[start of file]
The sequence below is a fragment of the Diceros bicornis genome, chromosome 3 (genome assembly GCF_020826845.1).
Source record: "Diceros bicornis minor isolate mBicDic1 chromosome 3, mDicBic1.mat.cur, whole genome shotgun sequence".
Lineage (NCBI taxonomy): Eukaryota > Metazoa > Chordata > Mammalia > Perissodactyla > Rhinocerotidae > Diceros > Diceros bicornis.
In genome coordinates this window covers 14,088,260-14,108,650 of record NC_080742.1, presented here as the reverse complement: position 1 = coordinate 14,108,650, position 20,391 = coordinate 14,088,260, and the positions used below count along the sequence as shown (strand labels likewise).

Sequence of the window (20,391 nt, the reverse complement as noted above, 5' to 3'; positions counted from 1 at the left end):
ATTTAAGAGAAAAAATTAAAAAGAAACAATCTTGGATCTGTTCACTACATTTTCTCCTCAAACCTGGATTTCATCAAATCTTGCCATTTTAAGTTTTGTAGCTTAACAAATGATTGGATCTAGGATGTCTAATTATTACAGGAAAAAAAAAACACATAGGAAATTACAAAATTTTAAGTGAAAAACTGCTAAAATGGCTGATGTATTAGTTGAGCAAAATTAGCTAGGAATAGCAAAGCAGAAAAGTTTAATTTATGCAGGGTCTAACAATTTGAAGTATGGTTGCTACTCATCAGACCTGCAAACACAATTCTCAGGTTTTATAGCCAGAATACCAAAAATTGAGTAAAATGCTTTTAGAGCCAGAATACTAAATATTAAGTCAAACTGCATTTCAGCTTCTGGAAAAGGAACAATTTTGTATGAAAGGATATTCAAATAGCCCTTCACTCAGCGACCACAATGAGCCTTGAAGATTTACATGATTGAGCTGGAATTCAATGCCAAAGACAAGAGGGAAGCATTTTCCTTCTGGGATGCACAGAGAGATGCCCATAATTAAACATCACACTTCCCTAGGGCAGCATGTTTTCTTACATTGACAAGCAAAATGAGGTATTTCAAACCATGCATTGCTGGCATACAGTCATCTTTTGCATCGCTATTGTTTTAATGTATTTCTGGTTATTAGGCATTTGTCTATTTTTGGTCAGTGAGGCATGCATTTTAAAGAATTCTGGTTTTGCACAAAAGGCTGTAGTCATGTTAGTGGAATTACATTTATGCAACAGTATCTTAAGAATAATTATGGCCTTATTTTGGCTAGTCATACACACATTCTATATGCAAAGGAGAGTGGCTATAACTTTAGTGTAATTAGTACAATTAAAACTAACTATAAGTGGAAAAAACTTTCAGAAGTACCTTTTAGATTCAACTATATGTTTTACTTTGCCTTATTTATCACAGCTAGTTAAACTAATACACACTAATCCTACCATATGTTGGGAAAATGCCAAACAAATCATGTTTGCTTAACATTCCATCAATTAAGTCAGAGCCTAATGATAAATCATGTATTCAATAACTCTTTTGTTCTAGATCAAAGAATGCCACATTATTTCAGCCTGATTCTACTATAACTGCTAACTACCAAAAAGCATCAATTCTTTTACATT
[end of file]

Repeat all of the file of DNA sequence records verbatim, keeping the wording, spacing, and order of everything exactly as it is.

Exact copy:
The sequence below is a fragment of the Diceros bicornis genome, chromosome 3 (genome assembly GCF_020826845.1).
Source record: "Diceros bicornis minor isolate mBicDic1 chromosome 3, mDicBic1.mat.cur, whole genome shotgun sequence".
Lineage (NCBI taxonomy): Eukaryota > Metazoa > Chordata > Mammalia > Perissodactyla > Rhinocerotidae > Diceros > Diceros bicornis.
In genome coordinates this window covers 14,088,260-14,108,650 of record NC_080742.1, presented here as the reverse complement: position 1 = coordinate 14,108,650, position 20,391 = coordinate 14,088,260, and the positions used below count along the sequence as shown (strand labels likewise).

Sequence of the window (20,391 nt, the reverse complement as noted above, 5' to 3'; positions counted from 1 at the left end):
ATTTAAGAGAAAAAATTAAAAAGAAACAATCTTGGATCTGTTCACTACATTTTCTCCTCAAACCTGGATTTCATCAAATCTTGCCATTTTAAGTTTTGTAGCTTAACAAATGATTGGATCTAGGATGTCTAATTATTACAGGAAAAAAAAAACACATAGGAAATTACAAAATTTTAAGTGAAAAACTGCTAAAATGGCTGATGTATTAGTTGAGCAAAATTAGCTAGGAATAGCAAAGCAGAAAAGTTTAATTTATGCAGGGTCTAACAATTTGAAGTATGGTTGCTACTCATCAGACCTGCAAACACAATTCTCAGGTTTTATAGCCAGAATACCAAAAATTGAGTAAAATGCTTTTAGAGCCAGAATACTAAATATTAAGTCAAACTGCATTTCAGCTTCTGGAAAAGGAACAATTTTGTATGAAAGGATATTCAAATAGCCCTTCACTCAGCGACCACAATGAGCCTTGAAGATTTACATGATTGAGCTGGAATTCAATGCCAAAGACAAGAGGGAAGCATTTTCCTTCTGGGATGCACAGAGAGATGCCCATAATTAAACATCACACTTCCCTAGGGCAGCATGTTTTCTTACATTGACAAGCAAAATGAGGTATTTCAAACCATGCATTGCTGGCATACAGTCATCTTTTGCATCGCTATTGTTTTAATGTATTTCTGGTTATTAGGCATTTGTCTATTTTTGGTCAGTGAGGCATGCATTTTAAAGAATTCTGGTTTTGCACAAAAGGCTGTAGTCATGTTAGTGGAATTACATTTATGCAACAGTATCTTAAGAATAATTATGGCCTTATTTTGGCTAGTCATACACACATTCTATATGCAAAGGAGAGTGGCTATAACTTTAGTGTAATTAGTACAATTAAAACTAACTATAAGTGGAAAAAACTTTCAGAAGTACCTTTTAGATTCAACTATATGTTTTACTTTGCCTTATTTATCACAGCTAGTTAAACTAATACACACTAATCCTACCATATGTTGGGAAAATGCCAAACAAATCATGTTTGCTTAACATTCCATCAATTAAGTCAGAGCCTAATGATAAATCATGTATTCAATAACTCTTTTGTTCTAGATCAAAGAATGCCACATTATTTCAGCCTGATTCTACTATAACTGCTAACTACCAAAAAGCATCAATTCTTTTACATT